Tuesday, November 28

What We Know About the Volume

Every time we walk into a movie theater, someone’s dreams are coming true. The audience – for watching their favorite story unfold upon the silver screen. The cast – for portraying the characters that bring said story to life. The director, writer, and crew – for conducting everything to bring us the best possible version of that story. But there are some unsung heroes that we often don’t see or talk about, people who make the magic on screen possible, and those are the visual effects artists. Recently arrived on Disney+, the documentary series Light and Magic tells the story of the greatest of such artists, the ones who gather at the dream factory called Industrial Light & Magic (ILM).


From its humble beginnings inside a warehouse in Van Nuys to the huge structure it begets nowadays, ILM has spearheaded nearly all the major changes and improvements in visual effects in the industry since its inception. Created by George Lucas himself in the 70s to provide the effects for his little movie called Star Wars, the company’s history is shown with deep care throughout Light and Magic‘s six episodes, showcasing the days of practical effects to the current era of digital VFX. But, although the documentary is a privilege to watch, with giants such as Dennis Muren, Phil Tippett, Joe Johnston, Ken Ralston, and more talking about their craft, there is a special new technology that monopolizes our attention: the Volume.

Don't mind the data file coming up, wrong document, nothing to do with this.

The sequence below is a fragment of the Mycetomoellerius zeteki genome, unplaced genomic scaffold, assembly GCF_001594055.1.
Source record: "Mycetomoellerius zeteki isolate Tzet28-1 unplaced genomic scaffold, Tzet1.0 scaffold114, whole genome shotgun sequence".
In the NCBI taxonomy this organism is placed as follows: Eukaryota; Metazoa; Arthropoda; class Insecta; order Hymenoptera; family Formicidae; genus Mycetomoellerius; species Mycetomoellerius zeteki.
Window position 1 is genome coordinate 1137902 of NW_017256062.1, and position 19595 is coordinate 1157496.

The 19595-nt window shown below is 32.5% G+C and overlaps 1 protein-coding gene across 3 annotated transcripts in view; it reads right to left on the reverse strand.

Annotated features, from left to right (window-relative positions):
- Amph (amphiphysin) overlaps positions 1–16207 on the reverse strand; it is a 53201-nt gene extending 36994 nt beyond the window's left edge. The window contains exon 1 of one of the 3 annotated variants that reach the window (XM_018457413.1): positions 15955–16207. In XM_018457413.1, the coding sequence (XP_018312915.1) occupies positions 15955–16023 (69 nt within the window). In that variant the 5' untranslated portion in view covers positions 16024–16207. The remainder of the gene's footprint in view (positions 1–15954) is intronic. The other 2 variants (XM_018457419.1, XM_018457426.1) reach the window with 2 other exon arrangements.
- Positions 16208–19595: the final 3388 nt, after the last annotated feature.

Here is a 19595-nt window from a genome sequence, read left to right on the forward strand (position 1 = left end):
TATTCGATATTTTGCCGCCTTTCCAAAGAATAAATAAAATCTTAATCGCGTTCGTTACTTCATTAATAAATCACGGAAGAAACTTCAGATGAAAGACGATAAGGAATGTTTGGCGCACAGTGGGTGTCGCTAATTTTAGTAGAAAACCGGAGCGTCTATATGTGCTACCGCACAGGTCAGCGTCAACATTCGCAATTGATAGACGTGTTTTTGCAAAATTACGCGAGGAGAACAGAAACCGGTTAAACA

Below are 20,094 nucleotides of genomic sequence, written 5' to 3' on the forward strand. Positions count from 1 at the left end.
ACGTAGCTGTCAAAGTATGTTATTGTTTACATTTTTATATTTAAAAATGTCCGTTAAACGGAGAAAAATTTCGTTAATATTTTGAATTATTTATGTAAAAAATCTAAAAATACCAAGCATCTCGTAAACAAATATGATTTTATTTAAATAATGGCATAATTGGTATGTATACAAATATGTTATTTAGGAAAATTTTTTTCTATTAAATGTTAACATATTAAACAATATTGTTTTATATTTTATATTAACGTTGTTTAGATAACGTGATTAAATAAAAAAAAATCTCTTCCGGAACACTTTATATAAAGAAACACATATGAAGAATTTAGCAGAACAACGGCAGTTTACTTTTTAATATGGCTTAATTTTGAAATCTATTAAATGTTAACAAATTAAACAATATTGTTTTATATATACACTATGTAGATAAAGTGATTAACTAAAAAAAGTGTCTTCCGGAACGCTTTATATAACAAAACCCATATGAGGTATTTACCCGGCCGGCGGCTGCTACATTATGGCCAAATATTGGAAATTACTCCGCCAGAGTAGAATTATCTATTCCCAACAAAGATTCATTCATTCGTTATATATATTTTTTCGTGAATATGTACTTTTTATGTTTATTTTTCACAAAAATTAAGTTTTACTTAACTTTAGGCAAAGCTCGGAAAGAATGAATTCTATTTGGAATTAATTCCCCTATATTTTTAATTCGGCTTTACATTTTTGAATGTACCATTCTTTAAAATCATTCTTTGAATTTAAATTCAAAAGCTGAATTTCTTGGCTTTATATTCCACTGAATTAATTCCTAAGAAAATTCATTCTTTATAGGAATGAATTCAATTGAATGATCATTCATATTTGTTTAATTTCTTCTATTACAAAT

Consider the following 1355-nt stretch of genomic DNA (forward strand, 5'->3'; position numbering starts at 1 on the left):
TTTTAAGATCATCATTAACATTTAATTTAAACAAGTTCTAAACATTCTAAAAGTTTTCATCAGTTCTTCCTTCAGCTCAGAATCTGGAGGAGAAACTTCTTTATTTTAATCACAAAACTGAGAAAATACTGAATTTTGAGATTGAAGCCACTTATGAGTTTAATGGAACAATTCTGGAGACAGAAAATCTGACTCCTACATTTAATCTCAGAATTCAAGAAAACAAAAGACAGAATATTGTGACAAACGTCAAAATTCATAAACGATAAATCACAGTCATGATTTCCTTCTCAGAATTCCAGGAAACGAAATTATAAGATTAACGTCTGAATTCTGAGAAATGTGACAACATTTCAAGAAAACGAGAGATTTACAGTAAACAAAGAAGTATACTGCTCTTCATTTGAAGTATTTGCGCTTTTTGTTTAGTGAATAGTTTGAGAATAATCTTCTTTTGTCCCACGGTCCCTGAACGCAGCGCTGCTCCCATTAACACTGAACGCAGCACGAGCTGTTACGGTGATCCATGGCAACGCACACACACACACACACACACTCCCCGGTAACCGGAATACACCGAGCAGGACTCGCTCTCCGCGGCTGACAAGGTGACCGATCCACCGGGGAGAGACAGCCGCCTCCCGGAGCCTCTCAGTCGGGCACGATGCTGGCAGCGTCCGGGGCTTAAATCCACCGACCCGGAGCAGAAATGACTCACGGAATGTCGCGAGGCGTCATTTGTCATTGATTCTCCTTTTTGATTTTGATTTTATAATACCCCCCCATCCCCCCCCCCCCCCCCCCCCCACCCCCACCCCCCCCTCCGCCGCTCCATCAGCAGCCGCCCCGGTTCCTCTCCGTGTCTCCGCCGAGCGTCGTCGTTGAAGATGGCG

Over the last decade, the Volume is perhaps the single greatest technological innovation brought about by the wizards at ILM. Its debut was a game changer in many ways and was one of the reasons that made Star Wars‘ first live-action series, The Mandalorian, the huge hit it was by allowing the production team to create both otherworldly landscapes and alien-like interiors with a realism that just wasn’t possible up to that moment (granted, Baby Yoda sure did help a lot, too). The rocky plains of Arvala-7, Nevarro’s lava rivers, and the interior of The Client’s (Werner Herzog) office, all of those are examples of locations made possible by the Volume’s incredible power.

Cool, but what exactly is the Volume?

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What is the Volume?